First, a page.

Ramanan Krishnamoorti envisions a world where accidents like the 2010 Deepwater Horizon oil spill can be prevented. So, more than a year ago, Krishnamoorti and his team at the University of Houston started working on a predictive model that could alert oil and gas company employees when a problem might arise -- and how to mitigate it. "We are trying to apply fundamental science and engineering processes to predict when a catastrophic event might occur and to develop new methodologies to monitor the process," said Krishnamoorti, the school's chief energy officer and director of its Subsea Systems Institute. And last month, the team received $1.2 million from the National Academies of Sciences, Engineering, and Medicine's Gulf Research Program (GRP) to continue its research. Before this grant, the project was funded by $50,000 from the institute, created in 2015 to find ways to reduce the risk of offshore accidents and oil spills following the 2010 accident.
Offshore oil and gas drillers need to better protect against spills during disruptions such as hurricanes and power outages, the American Petroleum Institute recommended on 8 November. Under a new standard put out by the trade group, companies are advised to use wellhead valves that automatically shut off in the event of a loss of power or other emergency situation. "The safety of our operations is of paramount importance to our industry. Ensuring the immediate closure of valves connecting underwater production systems to surface facilities will help keep workers safe and adds an additional layer of environmental protection where they operate," Debra Phillips, vice president of API Global Industry Services, said in a statement. The Trump administration has been steadily rolling back federal regulations governing offshore drilling put in place following the 2010 Deepwater Horizon accident in the Gulf of Mexico.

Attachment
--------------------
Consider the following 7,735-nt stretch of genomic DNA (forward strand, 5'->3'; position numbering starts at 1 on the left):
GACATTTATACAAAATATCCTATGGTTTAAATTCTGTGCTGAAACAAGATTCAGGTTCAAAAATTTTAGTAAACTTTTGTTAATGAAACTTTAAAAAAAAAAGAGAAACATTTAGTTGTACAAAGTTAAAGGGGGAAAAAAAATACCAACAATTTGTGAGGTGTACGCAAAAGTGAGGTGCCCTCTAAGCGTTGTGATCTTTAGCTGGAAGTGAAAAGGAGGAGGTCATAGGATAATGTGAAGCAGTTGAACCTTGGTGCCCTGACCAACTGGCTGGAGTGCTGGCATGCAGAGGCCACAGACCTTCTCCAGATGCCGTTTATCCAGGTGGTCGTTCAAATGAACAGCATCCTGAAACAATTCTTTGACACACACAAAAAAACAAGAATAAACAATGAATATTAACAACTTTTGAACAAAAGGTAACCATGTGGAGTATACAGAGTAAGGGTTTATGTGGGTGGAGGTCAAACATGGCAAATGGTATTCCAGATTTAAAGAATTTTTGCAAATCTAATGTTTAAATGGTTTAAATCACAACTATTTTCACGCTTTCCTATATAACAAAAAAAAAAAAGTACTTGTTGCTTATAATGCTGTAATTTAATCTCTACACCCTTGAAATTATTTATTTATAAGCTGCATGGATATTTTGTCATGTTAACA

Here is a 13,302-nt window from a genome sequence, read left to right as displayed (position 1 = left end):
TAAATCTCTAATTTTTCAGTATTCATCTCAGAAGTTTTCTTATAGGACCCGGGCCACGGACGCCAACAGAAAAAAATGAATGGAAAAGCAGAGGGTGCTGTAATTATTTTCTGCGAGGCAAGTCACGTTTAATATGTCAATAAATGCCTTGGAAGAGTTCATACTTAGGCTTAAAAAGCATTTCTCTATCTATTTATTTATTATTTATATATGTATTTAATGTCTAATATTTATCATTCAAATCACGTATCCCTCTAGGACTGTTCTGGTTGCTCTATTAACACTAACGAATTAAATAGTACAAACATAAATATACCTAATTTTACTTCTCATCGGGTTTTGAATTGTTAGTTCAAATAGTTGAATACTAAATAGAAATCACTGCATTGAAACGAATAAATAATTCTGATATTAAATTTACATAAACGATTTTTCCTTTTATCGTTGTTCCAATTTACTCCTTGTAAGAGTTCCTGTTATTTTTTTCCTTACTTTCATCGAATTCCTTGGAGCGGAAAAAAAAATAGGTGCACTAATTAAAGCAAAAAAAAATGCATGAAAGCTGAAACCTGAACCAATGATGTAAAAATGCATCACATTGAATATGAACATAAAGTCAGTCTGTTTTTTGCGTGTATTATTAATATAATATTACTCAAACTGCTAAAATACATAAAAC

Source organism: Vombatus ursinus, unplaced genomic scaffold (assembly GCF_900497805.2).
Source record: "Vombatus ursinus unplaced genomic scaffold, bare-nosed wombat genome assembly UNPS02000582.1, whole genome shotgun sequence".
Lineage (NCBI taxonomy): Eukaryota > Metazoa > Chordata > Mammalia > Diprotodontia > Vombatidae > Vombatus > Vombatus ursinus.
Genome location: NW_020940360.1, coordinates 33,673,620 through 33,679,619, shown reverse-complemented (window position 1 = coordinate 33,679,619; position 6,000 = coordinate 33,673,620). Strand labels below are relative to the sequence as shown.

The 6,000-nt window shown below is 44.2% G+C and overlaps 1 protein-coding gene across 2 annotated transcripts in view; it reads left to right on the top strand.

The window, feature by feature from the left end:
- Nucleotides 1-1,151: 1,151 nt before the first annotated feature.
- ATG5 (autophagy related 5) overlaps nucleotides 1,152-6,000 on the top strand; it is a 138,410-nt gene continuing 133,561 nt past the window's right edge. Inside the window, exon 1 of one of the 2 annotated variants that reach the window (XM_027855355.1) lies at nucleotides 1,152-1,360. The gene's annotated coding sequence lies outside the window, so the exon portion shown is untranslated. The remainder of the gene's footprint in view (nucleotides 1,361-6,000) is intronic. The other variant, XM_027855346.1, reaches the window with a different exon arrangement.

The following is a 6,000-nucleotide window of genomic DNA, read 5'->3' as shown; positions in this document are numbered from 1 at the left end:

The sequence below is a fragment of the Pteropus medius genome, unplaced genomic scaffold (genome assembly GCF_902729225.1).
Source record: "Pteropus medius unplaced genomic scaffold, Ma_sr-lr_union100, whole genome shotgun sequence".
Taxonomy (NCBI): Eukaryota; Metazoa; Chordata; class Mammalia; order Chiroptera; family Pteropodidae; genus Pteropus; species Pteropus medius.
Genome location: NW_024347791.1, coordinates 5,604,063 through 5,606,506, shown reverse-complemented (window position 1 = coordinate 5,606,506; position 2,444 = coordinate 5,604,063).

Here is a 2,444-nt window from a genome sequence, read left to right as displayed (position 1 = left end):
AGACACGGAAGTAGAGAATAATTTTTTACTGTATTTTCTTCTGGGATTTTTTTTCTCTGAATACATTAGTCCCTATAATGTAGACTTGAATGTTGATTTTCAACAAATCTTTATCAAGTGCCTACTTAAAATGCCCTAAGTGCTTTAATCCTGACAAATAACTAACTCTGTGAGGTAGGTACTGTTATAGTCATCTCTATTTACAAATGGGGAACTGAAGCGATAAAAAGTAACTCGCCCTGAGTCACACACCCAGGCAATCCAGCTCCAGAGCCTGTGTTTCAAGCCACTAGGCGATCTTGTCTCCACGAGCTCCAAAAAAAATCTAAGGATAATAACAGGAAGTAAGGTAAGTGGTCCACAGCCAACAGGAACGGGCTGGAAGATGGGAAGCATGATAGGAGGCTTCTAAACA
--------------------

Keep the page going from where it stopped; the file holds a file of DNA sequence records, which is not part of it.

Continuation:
Even as the Trump administration has taken steps to expand offshore oil drilling, a new report shows that thousands of oil spills are still happening and that workers in the oil and gas industry are still dying on the job. The report comes from Oceana, a nonpartisan nonprofit organization dedicated to protecting and restoring the oceans, which has sued the federal government to stop seismic airgun blasting in the Atlantic Ocean. The blasting is the first step needed to allow offshore drilling, when seismic airguns are used to find oil and gas deep under the ocean. Every state along the Atlantic coast has opposed the blasting, worried that spills could hurt tourism and local fisheries. Some scientists say the testing could also hurt marine life, including the highly endangered North Atlantic right whale.
The response to the 2010 Deepwater Horizon oil spill was affected by heat. This paper evaluates the association between environmental heat exposure and self-reported heat-related symptoms in US Coast Guard Deepwater Horizon disaster responders. Using climate data and post-deployment survey responses from 3,648 responders, heat-exposure categories were assigned on the basis of of both wet-bulb-globe-temperature (WBGT) and heat-index (HI) measurements (median, mean, maximum). Prevalence ratios (PRs) and 95% confidence intervals (CIs) were calculated with adjusted Poisson regression models with robust error variance to estimate associations with reported heat-related symptoms. The association between use of personal protective equipment (PPE) and heat-related symptoms was also evaluated.